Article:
Magnetic Resonance Imaging Investigation of Neurodevelopment in Children

The primary goal of our Network research is to use state-of-the-art Magnetic Resonance Imaging (MRI) to study non-invasively whether there are changes in the brain that are linked with language and literacy development in children. Both structural and functional brain imaging with MRI have demonstrated their utility in better understanding reading disabilities and their remediation. There is growing evidence that reading difficulties may have a neurological abnormality at its source. In analogy to a network of computers, the brain can be simplified into two types of tissue: gray matter which contains the numerous CPUs and white matter which represents the wiring connecting the different CPUs of the brain. Hence, in various neurological disorders, one can either have a problem with the individual computers (gray matter) or with their connections (white matter). A study in adults at Stanford University showed that diffusion tensor MRI measures of white matter integrity (i.e. brain "wiring") within certain regions of the brain differed between good and poor readers. They also found high correlations between brain connectivity and reading scores in both normal and reading impaired adults. This finding suggested that the connections between specific parts of the brain may be linked to the ability to read or lack thereof. The initial drive of our research was to see if these published results in adults hold true in children. The goals of our research project are to determine (1) whether children who are poor readers show significantly lower development in their "wiring" within certain regions of the brain compared to children with normal reading development and (2) that these MRI measures of "wiring" integrity demonstrate significant correlations with scores of reading ability in both reading disabled children and normal readers. Non-invasive imaging studies of the brain will continue to revolutionize our understanding of higher, complex cognitive processes such as language and literacy.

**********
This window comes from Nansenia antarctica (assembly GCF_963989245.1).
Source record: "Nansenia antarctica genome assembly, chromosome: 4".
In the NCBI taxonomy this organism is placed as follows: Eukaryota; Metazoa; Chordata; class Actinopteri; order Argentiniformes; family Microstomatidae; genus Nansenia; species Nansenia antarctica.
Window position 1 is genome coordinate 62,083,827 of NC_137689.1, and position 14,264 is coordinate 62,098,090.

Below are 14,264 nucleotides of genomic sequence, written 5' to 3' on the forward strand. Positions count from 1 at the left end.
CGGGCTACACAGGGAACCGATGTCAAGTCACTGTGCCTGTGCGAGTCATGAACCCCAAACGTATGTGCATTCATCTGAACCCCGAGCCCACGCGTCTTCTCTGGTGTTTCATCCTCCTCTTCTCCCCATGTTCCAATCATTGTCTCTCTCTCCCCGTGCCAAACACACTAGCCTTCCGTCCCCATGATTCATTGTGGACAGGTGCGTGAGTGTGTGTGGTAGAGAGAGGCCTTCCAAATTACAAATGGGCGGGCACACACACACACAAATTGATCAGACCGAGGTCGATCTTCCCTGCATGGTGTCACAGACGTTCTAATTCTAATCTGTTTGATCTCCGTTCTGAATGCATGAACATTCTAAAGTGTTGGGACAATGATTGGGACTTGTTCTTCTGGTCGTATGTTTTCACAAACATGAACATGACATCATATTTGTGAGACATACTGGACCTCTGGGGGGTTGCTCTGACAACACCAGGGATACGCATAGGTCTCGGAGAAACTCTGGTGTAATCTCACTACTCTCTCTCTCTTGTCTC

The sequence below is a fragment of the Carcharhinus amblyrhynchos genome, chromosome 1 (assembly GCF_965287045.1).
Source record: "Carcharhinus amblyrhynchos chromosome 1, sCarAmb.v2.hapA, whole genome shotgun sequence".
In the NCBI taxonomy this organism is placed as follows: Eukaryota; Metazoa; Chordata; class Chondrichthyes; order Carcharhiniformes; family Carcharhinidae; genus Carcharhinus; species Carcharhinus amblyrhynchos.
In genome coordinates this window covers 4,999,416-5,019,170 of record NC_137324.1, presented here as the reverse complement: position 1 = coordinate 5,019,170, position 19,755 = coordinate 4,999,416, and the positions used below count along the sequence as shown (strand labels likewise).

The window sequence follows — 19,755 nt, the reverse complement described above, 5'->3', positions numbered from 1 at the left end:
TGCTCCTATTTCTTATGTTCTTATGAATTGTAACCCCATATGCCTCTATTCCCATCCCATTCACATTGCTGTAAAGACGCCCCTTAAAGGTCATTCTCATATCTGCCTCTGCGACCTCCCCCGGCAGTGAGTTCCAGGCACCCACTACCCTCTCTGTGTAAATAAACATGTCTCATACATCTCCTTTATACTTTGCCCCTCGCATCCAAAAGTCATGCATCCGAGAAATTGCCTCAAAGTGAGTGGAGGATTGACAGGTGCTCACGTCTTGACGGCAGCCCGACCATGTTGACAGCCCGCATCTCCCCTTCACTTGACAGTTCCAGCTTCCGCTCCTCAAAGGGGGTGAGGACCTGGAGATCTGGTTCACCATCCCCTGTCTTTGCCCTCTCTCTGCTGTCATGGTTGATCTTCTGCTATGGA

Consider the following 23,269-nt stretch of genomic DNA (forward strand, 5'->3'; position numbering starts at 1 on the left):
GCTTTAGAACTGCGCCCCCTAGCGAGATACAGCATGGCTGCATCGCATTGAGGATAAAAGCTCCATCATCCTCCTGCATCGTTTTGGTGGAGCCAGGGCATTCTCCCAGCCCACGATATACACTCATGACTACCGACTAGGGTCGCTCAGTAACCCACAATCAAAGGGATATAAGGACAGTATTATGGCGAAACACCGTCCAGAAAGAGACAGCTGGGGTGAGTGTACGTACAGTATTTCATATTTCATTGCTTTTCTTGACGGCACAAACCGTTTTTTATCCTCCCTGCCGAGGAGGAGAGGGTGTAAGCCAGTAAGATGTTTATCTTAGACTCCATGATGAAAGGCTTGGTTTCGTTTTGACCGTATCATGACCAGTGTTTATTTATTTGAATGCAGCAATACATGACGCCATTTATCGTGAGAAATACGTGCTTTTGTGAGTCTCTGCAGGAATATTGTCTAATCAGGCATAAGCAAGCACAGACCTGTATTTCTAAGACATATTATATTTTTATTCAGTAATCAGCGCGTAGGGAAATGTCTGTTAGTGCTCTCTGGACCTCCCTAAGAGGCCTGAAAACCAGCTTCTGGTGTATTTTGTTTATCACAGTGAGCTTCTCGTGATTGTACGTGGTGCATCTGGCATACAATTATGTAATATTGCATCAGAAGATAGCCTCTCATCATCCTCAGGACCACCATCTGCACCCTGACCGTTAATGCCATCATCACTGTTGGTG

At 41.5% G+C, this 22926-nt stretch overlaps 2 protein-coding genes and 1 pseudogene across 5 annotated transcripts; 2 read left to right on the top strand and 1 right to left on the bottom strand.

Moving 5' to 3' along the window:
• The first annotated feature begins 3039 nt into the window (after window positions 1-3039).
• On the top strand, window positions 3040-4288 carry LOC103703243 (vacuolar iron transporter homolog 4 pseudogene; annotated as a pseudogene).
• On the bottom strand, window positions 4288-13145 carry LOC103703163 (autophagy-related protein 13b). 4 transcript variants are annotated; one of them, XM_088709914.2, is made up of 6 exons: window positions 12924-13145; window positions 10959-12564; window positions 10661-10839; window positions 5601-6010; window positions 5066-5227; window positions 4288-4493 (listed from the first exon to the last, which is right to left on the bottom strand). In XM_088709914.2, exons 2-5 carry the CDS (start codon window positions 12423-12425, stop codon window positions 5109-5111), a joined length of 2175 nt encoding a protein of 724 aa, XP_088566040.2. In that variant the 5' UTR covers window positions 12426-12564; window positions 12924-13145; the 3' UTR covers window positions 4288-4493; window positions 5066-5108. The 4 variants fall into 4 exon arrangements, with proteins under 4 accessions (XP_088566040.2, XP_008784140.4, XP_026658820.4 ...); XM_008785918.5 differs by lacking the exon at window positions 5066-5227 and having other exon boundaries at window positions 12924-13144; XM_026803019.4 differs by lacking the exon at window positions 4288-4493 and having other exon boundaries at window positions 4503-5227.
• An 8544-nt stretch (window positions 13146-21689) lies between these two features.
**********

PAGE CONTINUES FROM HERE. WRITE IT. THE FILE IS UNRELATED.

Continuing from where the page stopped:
The language and culture of my heritage is passed on to me orally. It's a different way of learning than how I am taught at school. How do I keep my traditional culture alive while learning to read and being immersed in the majority culture?

Reading is the core of learning and staying in school. Improving my reading skills will open up the doors to future prospects.

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